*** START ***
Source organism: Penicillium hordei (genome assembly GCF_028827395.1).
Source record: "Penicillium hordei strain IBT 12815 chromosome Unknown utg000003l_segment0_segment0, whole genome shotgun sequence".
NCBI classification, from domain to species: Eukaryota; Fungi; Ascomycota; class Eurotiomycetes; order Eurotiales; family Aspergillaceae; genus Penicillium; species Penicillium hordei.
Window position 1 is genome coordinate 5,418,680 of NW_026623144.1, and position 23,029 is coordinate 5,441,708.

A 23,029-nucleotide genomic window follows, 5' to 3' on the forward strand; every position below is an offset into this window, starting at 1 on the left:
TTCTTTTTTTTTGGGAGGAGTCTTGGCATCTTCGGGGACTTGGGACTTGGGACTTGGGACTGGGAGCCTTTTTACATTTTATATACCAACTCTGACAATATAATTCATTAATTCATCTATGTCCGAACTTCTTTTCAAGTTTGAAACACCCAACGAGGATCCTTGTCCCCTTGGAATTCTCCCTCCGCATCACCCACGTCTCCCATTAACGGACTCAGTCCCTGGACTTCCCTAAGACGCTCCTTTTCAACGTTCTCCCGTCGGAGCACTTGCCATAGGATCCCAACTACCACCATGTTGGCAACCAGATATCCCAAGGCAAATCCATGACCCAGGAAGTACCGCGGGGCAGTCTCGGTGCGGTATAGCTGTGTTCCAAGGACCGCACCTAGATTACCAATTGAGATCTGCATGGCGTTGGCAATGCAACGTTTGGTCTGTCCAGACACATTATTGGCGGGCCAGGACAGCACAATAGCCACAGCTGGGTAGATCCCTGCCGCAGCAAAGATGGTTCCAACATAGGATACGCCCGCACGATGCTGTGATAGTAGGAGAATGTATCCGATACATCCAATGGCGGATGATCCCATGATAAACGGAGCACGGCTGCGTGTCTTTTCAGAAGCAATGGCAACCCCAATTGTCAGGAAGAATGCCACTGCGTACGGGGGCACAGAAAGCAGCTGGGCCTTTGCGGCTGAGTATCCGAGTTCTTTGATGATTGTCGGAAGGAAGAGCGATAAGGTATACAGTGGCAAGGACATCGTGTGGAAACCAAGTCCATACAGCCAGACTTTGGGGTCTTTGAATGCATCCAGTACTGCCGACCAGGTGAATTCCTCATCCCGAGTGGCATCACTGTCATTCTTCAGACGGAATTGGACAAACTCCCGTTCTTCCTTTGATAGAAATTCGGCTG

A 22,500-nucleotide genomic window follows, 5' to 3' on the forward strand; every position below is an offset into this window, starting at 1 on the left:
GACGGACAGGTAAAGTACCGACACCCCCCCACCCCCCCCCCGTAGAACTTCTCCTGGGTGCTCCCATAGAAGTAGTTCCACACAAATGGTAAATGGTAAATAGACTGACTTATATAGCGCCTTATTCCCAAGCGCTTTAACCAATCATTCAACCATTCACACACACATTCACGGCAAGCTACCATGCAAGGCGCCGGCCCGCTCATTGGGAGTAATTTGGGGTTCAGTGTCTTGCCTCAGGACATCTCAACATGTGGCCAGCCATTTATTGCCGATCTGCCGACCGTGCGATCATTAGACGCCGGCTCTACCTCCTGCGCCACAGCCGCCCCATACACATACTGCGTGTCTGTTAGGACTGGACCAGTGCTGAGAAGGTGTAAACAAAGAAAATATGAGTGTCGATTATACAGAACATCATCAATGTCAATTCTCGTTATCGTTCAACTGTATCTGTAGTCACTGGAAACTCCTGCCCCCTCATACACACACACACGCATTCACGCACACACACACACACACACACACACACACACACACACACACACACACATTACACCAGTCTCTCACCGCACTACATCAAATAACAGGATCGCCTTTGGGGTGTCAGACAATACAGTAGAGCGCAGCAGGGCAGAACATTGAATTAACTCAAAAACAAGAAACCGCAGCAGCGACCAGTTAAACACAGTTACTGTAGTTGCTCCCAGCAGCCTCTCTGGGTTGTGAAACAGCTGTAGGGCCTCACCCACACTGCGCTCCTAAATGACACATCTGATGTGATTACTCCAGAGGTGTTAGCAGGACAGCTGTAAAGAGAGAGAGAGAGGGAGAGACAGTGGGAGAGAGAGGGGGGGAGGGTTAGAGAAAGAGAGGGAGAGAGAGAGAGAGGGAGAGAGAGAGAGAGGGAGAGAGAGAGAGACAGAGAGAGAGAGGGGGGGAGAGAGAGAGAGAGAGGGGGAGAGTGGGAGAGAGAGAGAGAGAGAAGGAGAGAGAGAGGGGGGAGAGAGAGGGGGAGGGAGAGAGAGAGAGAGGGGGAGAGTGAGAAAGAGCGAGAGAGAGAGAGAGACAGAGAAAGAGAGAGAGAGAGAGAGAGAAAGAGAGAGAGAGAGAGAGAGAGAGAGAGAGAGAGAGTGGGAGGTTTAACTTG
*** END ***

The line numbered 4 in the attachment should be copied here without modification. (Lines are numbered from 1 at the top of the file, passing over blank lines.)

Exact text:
Window position 1 is genome coordinate 5,418,680 of NW_026623144.1, and position 23,029 is coordinate 5,441,708.